The initial idea of refugee status is that it is temporary until the crisis situation in the country of origin is solved, but after many years of experience we see that the percentage of displaced people that return to their country of origin is very small (5). This situation makes a continuous humanitarian challenge, as these vulnerable groups who have fled urgently from a crisis in their country need protection from Governments and humanitarian actors as they are in a situation of dependence in that moment. Another big challenge that humanitarian actors have to face nowadays – in the context of complex crisis – is that some arm groups use this humanitarian agencies or NGOs as a target. They know that if they attack this humanitarian workers or facilities, the damage that they are going to do to civil society is going to be even more devastating. This is kind of attacks generate a huge moral and ethical dilemma. In Somalia, for example, some NGOs such as MSF were forced to negotiate with armed groups in order to remain in the country to offer assistance. But after suffering a multitude of attacks, they were forced to make the decision to retire, leaving thousands of people helpless.
As José Antonio Bastos – head of the MSF mission in Somalia – said “We are somehow betraying our raison d’être. We exist to bring aid to populations such as Somalia. Having to leave them is a huge defeat as an institution, but we have no choice. It would be irresponsible to continue exposing our workers to a risk of brutal attacks such as those we have suffered and which we cannot control. ”(6) – Analysis of the humanitarian principles In order to establish and maintain access to the populations affected by any type of humanitarian emergency, it is essential to operate on the basis of humanitarian principles: humanity, neutrality, impartiality and independence. These principles have practical operational relevance and are essential for effective humanitarian coordination. Much of the humanitarian action takes place in unstable or conflicting contexts. In order not to consider undue interference in the internal affairs of States, and to distinguish between the activities and objectives of other actors, adherence to humanitarian principles is essential. As Ban Ki-Moon said, “The moral authority of the United Nations depends on its ability to help the neediest people and this must do so with the highest ethical standards and professionalism. ” This applies to all humanitarian actors and not just to the United Nations (7).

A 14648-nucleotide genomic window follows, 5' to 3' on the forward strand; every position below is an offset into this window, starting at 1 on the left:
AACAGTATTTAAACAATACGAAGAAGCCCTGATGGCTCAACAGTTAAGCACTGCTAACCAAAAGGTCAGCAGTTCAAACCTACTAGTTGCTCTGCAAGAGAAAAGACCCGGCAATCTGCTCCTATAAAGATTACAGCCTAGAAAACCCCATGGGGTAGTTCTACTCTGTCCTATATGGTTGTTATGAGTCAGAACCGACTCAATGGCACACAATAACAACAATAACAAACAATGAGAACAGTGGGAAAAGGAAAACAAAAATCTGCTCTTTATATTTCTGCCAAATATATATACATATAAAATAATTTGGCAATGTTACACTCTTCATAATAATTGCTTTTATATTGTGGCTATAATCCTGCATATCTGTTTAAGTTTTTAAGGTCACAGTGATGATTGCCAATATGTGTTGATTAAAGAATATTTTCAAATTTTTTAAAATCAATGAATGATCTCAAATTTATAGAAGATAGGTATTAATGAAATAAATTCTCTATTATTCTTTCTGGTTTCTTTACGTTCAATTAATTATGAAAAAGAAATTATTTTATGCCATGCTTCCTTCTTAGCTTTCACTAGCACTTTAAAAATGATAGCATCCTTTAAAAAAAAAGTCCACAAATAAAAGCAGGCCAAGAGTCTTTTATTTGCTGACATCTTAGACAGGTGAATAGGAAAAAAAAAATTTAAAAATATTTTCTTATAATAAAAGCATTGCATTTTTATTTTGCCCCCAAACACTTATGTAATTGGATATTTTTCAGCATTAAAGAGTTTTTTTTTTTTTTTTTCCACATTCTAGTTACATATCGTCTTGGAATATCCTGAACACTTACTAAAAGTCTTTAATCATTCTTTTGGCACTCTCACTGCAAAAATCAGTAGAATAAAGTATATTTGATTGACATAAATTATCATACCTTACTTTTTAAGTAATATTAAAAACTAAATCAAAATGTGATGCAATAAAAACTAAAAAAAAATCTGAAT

In the following paragraphs we will analyze each principle separately: Humanity: Human suffering must be addressed anywhere. This principle argues that life and health must be protected and that human beings are respected. It is the most universal and accepted humanitarian principle. As a principle, humanity implies the deep acceptance of the value and dignity of the person, and therefore, the right to life. This is a philosophical and emotive concept rooted in compassion, empathy and equality: we are all part of the same human race, and as a result, we all deserve respect, dignity and rights (8). Of the principle of humanity derive the other principles.